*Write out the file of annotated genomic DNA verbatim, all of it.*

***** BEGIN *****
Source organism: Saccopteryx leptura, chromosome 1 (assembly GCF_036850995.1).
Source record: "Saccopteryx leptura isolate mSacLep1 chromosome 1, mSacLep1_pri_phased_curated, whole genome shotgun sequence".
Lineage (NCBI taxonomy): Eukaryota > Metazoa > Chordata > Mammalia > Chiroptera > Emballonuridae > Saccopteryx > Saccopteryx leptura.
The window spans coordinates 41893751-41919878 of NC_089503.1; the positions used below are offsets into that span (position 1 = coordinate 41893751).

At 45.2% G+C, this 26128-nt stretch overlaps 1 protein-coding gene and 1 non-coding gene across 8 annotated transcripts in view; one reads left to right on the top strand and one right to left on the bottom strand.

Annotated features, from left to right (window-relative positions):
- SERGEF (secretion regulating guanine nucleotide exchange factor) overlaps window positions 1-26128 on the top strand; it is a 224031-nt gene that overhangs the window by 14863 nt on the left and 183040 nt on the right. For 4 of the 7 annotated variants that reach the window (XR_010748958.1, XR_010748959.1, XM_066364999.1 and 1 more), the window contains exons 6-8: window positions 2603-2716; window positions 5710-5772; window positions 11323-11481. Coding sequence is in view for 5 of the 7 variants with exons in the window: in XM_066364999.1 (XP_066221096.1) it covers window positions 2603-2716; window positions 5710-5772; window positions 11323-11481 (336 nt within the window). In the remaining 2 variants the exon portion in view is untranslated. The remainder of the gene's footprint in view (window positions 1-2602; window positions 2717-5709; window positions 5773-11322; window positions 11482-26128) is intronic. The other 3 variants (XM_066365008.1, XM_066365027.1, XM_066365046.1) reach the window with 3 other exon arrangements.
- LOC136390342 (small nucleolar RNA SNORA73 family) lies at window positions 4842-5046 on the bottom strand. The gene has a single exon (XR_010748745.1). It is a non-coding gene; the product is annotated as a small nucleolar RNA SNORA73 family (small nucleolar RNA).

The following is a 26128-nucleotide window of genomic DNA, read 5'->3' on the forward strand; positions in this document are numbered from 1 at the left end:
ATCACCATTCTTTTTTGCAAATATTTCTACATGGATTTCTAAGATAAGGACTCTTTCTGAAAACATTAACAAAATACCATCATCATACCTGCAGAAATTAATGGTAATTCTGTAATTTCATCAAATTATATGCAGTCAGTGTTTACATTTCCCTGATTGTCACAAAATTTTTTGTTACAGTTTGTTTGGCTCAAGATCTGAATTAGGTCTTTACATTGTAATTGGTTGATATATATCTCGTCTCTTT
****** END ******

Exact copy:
Source organism: Saccopteryx leptura, chromosome 1 (assembly GCF_036850995.1).
Source record: "Saccopteryx leptura isolate mSacLep1 chromosome 1, mSacLep1_pri_phased_curated, whole genome shotgun sequence".
Lineage (NCBI taxonomy): Eukaryota > Metazoa > Chordata > Mammalia > Chiroptera > Emballonuridae > Saccopteryx > Saccopteryx leptura.
The window spans coordinates 41893751-41919878 of NC_089503.1; the positions used below are offsets into that span (position 1 = coordinate 41893751).

At 45.2% G+C, this 26128-nt stretch overlaps 1 protein-coding gene and 1 non-coding gene across 8 annotated transcripts in view; one reads left to right on the top strand and one right to left on the bottom strand.

Annotated features, from left to right (window-relative positions):
- SERGEF (secretion regulating guanine nucleotide exchange factor) overlaps window positions 1-26128 on the top strand; it is a 224031-nt gene that overhangs the window by 14863 nt on the left and 183040 nt on the right. For 4 of the 7 annotated variants that reach the window (XR_010748958.1, XR_010748959.1, XM_066364999.1 and 1 more), the window contains exons 6-8: window positions 2603-2716; window positions 5710-5772; window positions 11323-11481. Coding sequence is in view for 5 of the 7 variants with exons in the window: in XM_066364999.1 (XP_066221096.1) it covers window positions 2603-2716; window positions 5710-5772; window positions 11323-11481 (336 nt within the window). In the remaining 2 variants the exon portion in view is untranslated. The remainder of the gene's footprint in view (window positions 1-2602; window positions 2717-5709; window positions 5773-11322; window positions 11482-26128) is intronic. The other 3 variants (XM_066365008.1, XM_066365027.1, XM_066365046.1) reach the window with 3 other exon arrangements.
- LOC136390342 (small nucleolar RNA SNORA73 family) lies at window positions 4842-5046 on the bottom strand. The gene has a single exon (XR_010748745.1). It is a non-coding gene; the product is annotated as a small nucleolar RNA SNORA73 family (small nucleolar RNA).

The following is a 26128-nucleotide window of genomic DNA, read 5'->3' on the forward strand; positions in this document are numbered from 1 at the left end:
ATCACCATTCTTTTTTGCAAATATTTCTACATGGATTTCTAAGATAAGGACTCTTTCTGAAAACATTAACAAAATACCATCATCATACCTGCAGAAATTAATGGTAATTCTGTAATTTCATCAAATTATATGCAGTCAGTGTTTACATTTCCCTGATTGTCACAAAATTTTTTGTTACAGTTTGTTTGGCTCAAGATCTGAATTAGGTCTTTACATTGTAATTGGTTGATATATATCTCGTCTCTTT